In the meanwhile, I STRONGLY caution all of you about trusting your precious butts to an S&W revolver with the integral lock using HEAVY BULLETS! Especially the ultralight Scadium-framed revolvers like the 329, 325, 340, 357, etc.

To quote from an old bluesman I once knew, "I ain't tellin' you what I heard; I ain't tellin' you what I read; I'm tellin' you what is."

Posted by Michael Bane at 4:58 PM

The posting can be found at; http://michaelbane.blogspot.com/2007/08/s-revolver-safety-failure.html

- Janq
 

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For the price you pay for a S&W, you think they would not fall apart like some beat to hell comblock pistol when you shoot it. I maintain that S&W should have never gone away from their heritage with such ideas as the Triple Lock. I will take my Taurus and Ruger wheel guns any day. The only S&W I ever loved was the model 19.
 

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If you don't like the lock, take it out. Problem solved. S&W still makes the best revolver. you can't get any other companies trigger to slick up like you a S&W
 

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Yeah you can.....Colt Pythons are smoother than any S&W I have shot.


I like Ruger wheel guns better. They are better suited for severe duty.
 

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Just goes to show, the more complexity you add, the more can go wrong.

I have one S&W revo with a lock, which I'm keeping on, and it's a scandium .357. I'll certainly post here if it ever fails on me for any reason, but so far, so good.
 

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Adler said:
Yeah you can.....Colt Pythons are smoother than any S&W I have shot.


I like Ruger wheel guns better. They are better suited for severe duty.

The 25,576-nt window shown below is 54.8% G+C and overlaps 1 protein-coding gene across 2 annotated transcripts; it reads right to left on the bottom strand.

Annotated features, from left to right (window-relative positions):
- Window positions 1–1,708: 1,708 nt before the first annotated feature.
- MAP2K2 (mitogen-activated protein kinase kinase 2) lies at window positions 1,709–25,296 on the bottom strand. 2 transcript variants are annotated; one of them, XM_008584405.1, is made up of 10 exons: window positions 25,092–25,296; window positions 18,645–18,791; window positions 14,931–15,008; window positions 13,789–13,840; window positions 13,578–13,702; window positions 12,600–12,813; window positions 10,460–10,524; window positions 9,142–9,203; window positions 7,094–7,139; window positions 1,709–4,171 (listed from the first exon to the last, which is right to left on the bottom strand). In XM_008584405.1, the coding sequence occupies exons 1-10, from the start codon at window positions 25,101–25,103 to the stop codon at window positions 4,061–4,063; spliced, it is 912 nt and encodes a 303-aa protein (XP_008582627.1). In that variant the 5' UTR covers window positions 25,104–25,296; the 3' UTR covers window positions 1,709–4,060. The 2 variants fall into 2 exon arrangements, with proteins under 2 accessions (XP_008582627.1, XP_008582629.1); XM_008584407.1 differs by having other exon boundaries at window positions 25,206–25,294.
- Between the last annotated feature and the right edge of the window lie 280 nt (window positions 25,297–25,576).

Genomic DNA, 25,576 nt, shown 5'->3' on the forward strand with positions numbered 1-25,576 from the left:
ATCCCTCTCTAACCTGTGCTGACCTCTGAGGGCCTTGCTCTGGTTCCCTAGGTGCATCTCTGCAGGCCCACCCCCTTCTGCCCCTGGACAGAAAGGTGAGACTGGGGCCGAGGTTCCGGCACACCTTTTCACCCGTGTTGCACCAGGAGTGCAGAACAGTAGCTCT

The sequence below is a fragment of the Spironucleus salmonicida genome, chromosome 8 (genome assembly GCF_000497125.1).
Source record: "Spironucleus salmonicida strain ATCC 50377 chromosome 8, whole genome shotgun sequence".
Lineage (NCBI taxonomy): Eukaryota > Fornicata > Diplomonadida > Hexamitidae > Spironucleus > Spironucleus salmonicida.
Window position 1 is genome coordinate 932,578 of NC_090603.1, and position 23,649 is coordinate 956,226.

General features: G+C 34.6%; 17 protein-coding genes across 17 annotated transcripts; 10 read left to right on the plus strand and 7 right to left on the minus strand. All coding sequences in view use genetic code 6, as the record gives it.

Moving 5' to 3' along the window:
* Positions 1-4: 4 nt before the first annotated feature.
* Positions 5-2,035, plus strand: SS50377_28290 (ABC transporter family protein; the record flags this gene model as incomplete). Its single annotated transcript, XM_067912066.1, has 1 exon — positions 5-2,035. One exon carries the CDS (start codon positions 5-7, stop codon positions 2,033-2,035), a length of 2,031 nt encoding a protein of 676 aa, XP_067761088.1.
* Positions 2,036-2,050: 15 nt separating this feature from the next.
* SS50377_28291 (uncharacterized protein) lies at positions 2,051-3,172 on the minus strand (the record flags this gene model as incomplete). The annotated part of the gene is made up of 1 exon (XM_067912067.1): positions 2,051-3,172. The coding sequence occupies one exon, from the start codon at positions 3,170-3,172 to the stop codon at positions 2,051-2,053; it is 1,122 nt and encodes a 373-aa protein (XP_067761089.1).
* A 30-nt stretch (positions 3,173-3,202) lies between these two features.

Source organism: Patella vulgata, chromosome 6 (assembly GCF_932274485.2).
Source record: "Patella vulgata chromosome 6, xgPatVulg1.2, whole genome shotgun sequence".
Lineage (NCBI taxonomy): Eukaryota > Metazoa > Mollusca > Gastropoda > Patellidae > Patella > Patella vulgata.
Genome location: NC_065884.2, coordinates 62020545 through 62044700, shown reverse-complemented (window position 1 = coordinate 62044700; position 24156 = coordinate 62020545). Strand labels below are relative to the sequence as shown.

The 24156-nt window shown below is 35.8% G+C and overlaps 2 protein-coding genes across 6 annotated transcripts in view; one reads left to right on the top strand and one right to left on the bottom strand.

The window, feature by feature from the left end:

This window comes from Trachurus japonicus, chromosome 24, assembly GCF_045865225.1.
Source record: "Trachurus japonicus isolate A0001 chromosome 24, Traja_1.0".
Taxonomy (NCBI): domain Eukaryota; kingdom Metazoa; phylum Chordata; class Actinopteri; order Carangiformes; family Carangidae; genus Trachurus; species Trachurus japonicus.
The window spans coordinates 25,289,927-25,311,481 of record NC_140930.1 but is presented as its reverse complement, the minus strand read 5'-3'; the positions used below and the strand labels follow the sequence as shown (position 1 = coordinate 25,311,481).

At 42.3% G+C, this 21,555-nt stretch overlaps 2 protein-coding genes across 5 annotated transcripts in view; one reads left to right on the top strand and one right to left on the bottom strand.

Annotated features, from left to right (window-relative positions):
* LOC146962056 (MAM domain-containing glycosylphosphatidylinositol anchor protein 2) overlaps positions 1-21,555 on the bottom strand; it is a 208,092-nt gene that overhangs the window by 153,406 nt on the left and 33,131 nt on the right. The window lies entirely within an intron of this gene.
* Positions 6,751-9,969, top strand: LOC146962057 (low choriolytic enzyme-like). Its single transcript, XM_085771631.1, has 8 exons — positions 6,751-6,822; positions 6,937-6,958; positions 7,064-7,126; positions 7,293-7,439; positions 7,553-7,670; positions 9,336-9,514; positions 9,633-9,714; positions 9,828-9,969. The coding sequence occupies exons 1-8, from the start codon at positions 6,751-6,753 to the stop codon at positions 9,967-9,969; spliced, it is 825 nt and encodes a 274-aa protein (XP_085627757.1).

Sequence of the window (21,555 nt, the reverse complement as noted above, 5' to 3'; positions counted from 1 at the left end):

Maybe out of the box, but you can tune a S&W revolver to be alot smoother than a Colt, they are easier to work on also, There is a reason every revolver shooter in USPSA and ICORE shoot S&W
 

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It also helps that S&W still makes wheel guns and Colt stopped several years ago. No one who shoots that much wants an orphan gun. The best time I have ever seen with a wheel gun was with a colt Trooper 357. I will give it to you that S&W was always easier to work on. Just try to put on several pairs of grips on a Colt and you can see just how much the guns vary. Plus the Colt cylinder latch is also bassackwars compared to everyone else.
 

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Adler said:
The best time I have ever seen with a wheel gun was with a colt Trooper 357. I will give it to you that S&W was always easier to work on.
Do you know what the time was and what course was shot? I like to set up the same course as Jerry M shoots and see how I compare with my open gun. I don't even bother with the revolver.... :)
 

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No I cant remember, it was like 2 years ago. This guy was crazy ass fast with that gun. Of course he was also one of the old timers who used wheel guns for the majority of their career as a LEO.
 

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Only problem with Dan Wesson is that the quality came and went with the many owners so you have to watch your serial numbers. Other than that my only complaint about them is that they didn't do a good bluing job on many guns which is why you see so many purple/red ones out there.